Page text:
Original Medicare vs. Medicare Advantage – What’s the Difference?
People with Medicare can get their health coverage through either Original Medicare or a Medicare Advantage Plan (also known as a Medicare private health plan or Part C). Consider the following key differences between these two options when deciding how you want to receive your Medicare benefits.
The traditional program offered directly through the federal government
- Includes Part A (inpatient/hospital coverage) and Part B (outpatient/medical coverage)
- Most doctors in the country take this insurance
- Medicare limits how much an individual can be charged when they visit participating or non-participating providers
- Beneficiary receives a red, white and blue card to show to providers when receiving care
Private plans that contract with the federal government to provide Medicare benefits
- Must provide the same benefits offered by Original Medicare, but may apply different rules, costs and restrictions
- May also offer certain benefits that Original Medicare does not cover
- Some of the most common types of plans are Health Maintenance Organizations (HMOs), Preferred Provider Organizations (PPOs), and Private Fee-For-Service (PFFS) plans
- Beneficiary shows the membership card from their plan when receiving care
Medicare Enrollment Periods
If you sign up for Original Medicare and later decide you would like to try a Medicare Advantage Plan–or vice versa–be aware that there are only certain enrollment periods when you are allowed to make changes.
Below is a summary of the key differences between Original Medicare and Medicare Advantage.
Prescription Drug Coverage
Money-saving Extra Benefits
Maximum Out-of-Pocket Limit
• You will be charged for standardized Part A and Part B costs, including a monthly Part B premium.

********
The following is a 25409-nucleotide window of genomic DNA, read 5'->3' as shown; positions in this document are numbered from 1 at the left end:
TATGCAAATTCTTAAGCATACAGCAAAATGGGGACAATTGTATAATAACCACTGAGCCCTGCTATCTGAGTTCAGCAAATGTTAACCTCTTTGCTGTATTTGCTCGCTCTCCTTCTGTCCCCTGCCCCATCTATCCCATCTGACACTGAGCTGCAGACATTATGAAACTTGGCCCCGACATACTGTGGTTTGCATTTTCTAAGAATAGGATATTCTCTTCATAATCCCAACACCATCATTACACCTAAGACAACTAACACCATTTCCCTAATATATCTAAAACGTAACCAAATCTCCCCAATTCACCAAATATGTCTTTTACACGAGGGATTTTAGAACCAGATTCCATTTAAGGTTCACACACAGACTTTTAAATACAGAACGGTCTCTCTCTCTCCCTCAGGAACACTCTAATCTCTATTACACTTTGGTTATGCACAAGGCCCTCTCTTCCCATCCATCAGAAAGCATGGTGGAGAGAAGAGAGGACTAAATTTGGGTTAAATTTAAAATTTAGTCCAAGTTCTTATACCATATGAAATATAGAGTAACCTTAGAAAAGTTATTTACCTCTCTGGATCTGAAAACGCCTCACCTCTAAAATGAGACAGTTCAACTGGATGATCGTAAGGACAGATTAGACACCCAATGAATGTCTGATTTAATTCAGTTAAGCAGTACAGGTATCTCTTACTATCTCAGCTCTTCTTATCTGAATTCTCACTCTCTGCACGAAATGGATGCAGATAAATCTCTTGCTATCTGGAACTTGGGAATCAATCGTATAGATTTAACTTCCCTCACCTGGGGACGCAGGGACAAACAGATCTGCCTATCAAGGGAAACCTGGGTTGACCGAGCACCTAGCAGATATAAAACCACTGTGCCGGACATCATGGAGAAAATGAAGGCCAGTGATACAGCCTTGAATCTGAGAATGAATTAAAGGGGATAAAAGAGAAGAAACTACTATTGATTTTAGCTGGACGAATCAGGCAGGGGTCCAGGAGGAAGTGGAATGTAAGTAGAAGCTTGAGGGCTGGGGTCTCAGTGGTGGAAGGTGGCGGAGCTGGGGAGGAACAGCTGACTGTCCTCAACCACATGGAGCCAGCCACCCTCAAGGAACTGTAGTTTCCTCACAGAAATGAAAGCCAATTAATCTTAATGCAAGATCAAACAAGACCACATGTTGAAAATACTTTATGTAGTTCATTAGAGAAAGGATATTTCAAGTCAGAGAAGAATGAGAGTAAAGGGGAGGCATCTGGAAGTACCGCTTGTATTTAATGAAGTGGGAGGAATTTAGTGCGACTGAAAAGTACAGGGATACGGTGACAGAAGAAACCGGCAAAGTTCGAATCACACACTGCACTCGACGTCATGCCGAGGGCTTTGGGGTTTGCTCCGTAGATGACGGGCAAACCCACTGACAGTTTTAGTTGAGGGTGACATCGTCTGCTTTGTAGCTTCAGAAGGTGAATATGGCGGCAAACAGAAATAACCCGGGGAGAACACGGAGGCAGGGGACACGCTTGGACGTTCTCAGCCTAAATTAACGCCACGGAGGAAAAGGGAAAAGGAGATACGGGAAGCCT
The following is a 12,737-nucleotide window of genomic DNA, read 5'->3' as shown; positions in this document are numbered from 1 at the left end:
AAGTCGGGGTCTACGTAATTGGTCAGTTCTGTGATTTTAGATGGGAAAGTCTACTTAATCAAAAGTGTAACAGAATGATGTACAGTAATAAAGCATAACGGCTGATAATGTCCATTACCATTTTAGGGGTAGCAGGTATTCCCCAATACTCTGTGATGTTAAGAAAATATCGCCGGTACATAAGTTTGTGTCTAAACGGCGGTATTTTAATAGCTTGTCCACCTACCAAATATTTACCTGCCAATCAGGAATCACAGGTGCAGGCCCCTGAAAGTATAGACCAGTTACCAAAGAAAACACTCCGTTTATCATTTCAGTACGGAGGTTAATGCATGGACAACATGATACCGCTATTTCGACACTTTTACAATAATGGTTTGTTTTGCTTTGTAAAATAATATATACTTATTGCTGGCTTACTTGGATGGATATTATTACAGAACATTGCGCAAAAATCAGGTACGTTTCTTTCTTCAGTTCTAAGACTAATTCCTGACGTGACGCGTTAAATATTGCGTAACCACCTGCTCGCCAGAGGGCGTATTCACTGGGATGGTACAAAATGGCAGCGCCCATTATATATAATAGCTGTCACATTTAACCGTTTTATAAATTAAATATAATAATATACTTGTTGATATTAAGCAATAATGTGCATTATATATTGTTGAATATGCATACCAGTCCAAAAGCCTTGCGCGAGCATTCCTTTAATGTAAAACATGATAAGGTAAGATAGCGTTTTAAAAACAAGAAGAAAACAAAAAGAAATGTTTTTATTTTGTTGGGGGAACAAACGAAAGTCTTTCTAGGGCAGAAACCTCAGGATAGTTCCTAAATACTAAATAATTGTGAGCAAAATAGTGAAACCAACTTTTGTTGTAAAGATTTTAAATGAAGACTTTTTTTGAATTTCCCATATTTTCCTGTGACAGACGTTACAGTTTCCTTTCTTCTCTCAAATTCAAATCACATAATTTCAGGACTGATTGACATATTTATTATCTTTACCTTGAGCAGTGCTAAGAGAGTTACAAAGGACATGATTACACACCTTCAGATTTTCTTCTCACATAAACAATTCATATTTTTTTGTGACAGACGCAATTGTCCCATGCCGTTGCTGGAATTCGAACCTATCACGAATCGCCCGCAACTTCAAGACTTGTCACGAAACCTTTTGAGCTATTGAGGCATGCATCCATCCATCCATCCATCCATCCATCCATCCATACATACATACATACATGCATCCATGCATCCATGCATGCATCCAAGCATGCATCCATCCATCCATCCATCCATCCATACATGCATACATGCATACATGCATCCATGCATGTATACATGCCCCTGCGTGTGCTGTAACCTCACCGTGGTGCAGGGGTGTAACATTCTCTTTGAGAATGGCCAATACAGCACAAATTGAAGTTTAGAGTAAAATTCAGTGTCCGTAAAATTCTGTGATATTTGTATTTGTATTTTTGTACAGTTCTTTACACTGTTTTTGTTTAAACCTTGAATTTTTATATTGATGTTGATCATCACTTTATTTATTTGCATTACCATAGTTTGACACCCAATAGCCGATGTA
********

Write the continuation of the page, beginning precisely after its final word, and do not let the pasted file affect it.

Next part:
• You’re responsible for paying a 20% co-insurance for Medicare-covered services if you see a participating provider even after meeting your deductible.
• You will be charged for standardized Part A and Part B costs, including monthly Part B premium. Responsible for paying a 20% co-insurance for Medicare-covered services if you see a participating provider and after meeting your deductible.
Have the option to pay an additional premium for a Medigap policy to cover Medicare cost-sharing for benefits not covered by Original Medicare.
Can see any provider and use any facility that accepts Medicare (participating and non-participating).
No referrals needed for specialists.
Prescription drugs are not covered under Original Medicare. Beneficiaries must sign up for a stand-alone prescription drug plan.
Original Medicare does not cover vision, hearing, dental or other “extra” benefits/coverage.
There are no annual maximum out-of-pocket limits with Original Medicare coverage.
• Your cost-sharing varies depending on your plan. Usually you’ll pay a copayment for in-network care.
• Depending on a Medicare Advantage plan’s benefits, some Medicare Advantage plans offer $0 premium plan options, while others may charge a monthly premium. In addition to any Medicare Advantage plan premium, you must continue to pay your Part B premium no matter which Medicare Advantage plan you select.
While Medicare Advantage beneficiaries cannot purchase Medicare Supplement (or Medigap) plans, members do not have a need to do so given the expanded coverage of a Medicare Advantage plan which may include Prescription Drug Coverage and other money-saving extra benefits such as vision, dental, hearing, health club memberships, etc.
Typically can only see in-network providers, which differ by plan.
Some Medicare Advantage plans do not require referrals for specialists, while others do.
Most Medicare Advantage plans provide prescription drug coverage with predetermined, fixed drug copays based on tiers.
Medicare Advantage plans are known for their money-saving extra benefits, including vision, hearing and dental coverage as well as others that differ by plan (health club memberships, chiropractic care, etc.).
• Medicare Advantage plans come with an annual maximum out-of-pocket limit.
• This means your plan pays the full cost of your care after you reach your max out-of-pocket (sometimes referred to as ‘MOOP’) limit.
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